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Siege of Corinth
Part of the American Civil War
Date April 29, 1862 (1862-04-29) – May 30, 1862 (1862-05-30)[1]
Location Corinth, Mississippi
34°56′02″N 88°31′19″W / 34.934°N 88.522°W / 34.934; -88.522Coordinates: 34°56′02″N 88°31′19″W / 34.934°N 88.522°W / 34.934; -88.522
Result Union victory
Belligerents
United States United States (Union) Confederate States of America CSA (Confederacy)
Commanders and leaders
Henry Halleck P. G. T. Beauregard
Units involved
Union order of battle Confederate order of battle
Strength
120,000 65,000
Casualties and losses
1,000[2] 1,000[2]

The Siege of Corinth (also known as the First Battle of Corinth) was an American Civil War battle fought from April 29 to May 30, 1862, in Corinth, Mississippi.

BackgroundEdit

Following the Union Army victory at the Battle of Shiloh, Maj. Gen. Henry Halleck amassed three Union armies —the Army of the Tennessee, the Army of the Ohio, and the Army of the Mississippi— for an advance on the vital rail center of Corinth, Mississippi. Made cautious by the staggering losses at Shiloh, Halleck embarked on a tedious campaign of offensive entrenchment, fortifying after each advance. By May 25, 1862, after moving five miles in three weeks, Halleck was in position to lay siege to the town. Confederate morale was low and Beauregard was outnumbered two to one. The water was bad. Typhoid and dysentery had felled thousands of his men. At a council of war, the Confederate officers concluded that they could not hold the railroad crossover. Sickness had claimed the lives of almost as many men as the Confederacy had lost at Shiloh.[3][4]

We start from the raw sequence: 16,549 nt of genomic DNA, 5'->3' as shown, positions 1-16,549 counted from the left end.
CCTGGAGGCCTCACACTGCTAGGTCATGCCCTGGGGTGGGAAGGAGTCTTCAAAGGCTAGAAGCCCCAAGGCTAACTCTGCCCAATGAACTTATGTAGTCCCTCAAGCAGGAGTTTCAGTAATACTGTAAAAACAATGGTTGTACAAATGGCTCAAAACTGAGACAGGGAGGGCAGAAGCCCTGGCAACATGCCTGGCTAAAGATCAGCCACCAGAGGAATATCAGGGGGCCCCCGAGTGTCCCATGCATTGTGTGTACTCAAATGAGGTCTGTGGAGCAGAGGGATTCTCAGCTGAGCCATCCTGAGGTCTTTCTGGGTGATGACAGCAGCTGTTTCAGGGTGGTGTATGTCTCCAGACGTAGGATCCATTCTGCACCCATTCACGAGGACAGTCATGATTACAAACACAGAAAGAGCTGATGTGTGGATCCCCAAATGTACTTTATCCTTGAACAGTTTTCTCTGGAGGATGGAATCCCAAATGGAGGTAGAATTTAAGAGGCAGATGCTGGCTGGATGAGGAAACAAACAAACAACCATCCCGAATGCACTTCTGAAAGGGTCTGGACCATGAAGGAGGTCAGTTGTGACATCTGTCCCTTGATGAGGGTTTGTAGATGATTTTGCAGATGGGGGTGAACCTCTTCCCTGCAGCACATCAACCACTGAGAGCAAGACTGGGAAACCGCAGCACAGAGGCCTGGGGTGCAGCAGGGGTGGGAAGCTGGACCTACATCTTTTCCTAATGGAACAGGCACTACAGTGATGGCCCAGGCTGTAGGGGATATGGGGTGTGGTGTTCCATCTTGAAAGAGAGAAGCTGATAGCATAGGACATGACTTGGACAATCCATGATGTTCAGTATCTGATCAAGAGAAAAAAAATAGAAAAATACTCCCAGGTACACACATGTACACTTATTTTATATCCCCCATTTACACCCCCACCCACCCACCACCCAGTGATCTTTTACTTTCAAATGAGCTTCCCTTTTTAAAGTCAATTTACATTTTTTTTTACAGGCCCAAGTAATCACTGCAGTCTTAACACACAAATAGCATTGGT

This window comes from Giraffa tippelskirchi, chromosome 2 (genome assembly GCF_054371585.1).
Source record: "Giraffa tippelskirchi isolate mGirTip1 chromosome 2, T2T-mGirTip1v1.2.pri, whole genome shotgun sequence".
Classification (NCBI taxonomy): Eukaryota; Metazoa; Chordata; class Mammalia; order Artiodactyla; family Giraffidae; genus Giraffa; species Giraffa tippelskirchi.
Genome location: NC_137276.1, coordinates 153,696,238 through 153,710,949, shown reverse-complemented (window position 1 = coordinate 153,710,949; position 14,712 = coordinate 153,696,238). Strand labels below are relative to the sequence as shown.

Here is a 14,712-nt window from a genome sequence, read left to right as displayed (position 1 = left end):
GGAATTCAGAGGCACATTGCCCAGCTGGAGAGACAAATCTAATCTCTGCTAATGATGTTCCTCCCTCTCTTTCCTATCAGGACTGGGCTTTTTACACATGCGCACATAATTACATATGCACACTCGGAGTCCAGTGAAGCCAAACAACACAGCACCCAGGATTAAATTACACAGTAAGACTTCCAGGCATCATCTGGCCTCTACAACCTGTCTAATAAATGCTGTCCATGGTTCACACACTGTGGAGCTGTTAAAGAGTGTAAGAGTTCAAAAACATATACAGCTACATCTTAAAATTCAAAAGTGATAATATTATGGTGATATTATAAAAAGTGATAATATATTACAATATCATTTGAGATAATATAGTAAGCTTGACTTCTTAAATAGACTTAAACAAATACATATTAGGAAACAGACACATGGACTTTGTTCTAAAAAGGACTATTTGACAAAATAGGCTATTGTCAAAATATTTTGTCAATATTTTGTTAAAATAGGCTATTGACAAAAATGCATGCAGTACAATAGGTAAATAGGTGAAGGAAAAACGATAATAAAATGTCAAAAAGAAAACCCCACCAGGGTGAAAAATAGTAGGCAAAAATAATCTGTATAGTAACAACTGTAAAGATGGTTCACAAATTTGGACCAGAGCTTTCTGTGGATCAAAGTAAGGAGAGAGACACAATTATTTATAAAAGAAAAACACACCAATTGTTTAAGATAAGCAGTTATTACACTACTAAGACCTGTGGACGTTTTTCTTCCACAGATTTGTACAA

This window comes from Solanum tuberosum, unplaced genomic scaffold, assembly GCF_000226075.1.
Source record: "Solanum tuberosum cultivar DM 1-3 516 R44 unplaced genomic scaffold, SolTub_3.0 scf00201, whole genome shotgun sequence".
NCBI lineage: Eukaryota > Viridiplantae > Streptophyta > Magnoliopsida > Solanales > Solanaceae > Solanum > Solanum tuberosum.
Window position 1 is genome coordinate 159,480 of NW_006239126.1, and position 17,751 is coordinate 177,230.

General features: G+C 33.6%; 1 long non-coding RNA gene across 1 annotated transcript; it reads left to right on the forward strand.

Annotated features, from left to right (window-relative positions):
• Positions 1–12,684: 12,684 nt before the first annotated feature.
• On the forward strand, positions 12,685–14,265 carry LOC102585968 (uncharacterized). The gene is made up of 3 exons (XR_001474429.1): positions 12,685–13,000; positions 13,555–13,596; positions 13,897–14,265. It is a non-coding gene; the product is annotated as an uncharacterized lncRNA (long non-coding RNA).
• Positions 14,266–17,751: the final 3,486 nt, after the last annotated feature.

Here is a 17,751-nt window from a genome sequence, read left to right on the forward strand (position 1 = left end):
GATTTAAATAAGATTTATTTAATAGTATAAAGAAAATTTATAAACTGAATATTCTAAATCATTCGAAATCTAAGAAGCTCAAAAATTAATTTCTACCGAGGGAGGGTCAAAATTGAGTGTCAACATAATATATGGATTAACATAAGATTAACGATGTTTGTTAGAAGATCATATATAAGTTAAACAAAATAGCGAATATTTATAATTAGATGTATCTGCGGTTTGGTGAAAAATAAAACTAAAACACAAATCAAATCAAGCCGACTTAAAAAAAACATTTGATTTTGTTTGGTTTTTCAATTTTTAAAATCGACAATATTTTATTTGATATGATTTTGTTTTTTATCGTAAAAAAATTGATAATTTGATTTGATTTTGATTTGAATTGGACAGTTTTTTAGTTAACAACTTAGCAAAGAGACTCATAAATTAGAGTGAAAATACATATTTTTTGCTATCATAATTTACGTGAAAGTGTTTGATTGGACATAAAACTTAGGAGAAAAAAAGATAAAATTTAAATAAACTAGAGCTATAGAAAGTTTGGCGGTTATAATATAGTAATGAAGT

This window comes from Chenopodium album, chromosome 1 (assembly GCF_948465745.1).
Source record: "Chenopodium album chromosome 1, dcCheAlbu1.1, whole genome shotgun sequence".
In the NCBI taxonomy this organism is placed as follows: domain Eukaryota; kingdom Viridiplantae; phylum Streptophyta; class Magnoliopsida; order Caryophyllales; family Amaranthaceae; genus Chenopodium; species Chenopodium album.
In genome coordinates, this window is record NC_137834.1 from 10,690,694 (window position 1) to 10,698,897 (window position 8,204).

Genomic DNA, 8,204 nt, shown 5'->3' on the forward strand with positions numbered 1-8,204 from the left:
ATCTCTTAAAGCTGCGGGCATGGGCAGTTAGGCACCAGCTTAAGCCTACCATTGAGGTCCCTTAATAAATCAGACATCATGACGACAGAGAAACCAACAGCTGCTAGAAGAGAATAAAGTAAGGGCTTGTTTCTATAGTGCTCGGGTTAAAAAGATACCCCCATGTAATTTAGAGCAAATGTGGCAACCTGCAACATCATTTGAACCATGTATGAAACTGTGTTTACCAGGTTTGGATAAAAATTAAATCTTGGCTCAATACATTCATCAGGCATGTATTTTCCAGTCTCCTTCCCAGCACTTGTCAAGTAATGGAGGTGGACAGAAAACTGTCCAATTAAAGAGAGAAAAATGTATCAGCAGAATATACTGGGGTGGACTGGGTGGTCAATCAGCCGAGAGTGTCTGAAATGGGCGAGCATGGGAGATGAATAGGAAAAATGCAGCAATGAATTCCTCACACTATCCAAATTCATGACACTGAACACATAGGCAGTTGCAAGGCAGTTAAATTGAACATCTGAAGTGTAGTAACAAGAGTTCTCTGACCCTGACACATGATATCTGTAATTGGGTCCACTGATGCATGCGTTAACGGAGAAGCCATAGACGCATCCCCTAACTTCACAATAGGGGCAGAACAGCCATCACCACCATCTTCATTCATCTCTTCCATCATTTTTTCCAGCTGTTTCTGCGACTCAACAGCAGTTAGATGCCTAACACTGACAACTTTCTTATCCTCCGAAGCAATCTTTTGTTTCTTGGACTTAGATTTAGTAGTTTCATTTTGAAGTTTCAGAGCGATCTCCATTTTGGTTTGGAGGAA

BattleEdit

Confederate commander General P. G. T. Beauregard saved his army by a hoax. Some of the men were given three days' rations and ordered to prepare for an attack. As expected, one or two went over to the Union with that news. The preliminary bombardment began, and Union forces maneuvered for position. During the night of May 29, the Confederate army moved out. They used the Mobile and Ohio Railroad to carry the sick and wounded, the heavy artillery, and tons of supplies. When a train arrived, the troops cheered as though reinforcements were arriving. They set up dummy Quaker Guns along the defensive earthworks. Camp fires were kept burning, and buglers and drummers played. The rest of the men slipped away undetected, withdrawing to Tupelo, Mississippi. When Union patrols entered Corinth on the morning of May 30, they found the Confederate troops gone.

FarmingtonEdit

Of Halleck's wing commanders John Pope proved to be the most aggressive during the campaign. Pope led the army's Left Wing and was furthest away from Halleck's headquarters.[5] On May 3[6] Pope moved forward and captured the town of Farmington only a few miles from Corinth. Instead of moving the Center Wing under Don Carlos Buell forward, Halleck ordered Pope to withdraw and realign with Buell. General Pierre G. T. Beauregard ordered Earl Van Dorn to attack Pope's advanced wing on May 9.[7] Pope made a successful withdrawal and rejoined with Buell.

AftermathEdit

John Pope, whose aggressiveness exceeded his strategic capabilities, remarked in his memoirs that Halleck's cautious campaign failed to take full advantage of a glittering array of talented Union officers, including "Grant, Sherman, Sheridan, Thomas, McPherson, Logan, Buell, Rosecrans and many others I might mention."[8] A Confederate army led by Maj. Gen. Earl Van Dorn attempted to retake the city in October 1862, but was defeated in the Second Battle of Corinth by a Union army under the command of Maj. Gen. William Rosecrans.

NotesEdit

ReferencesEdit

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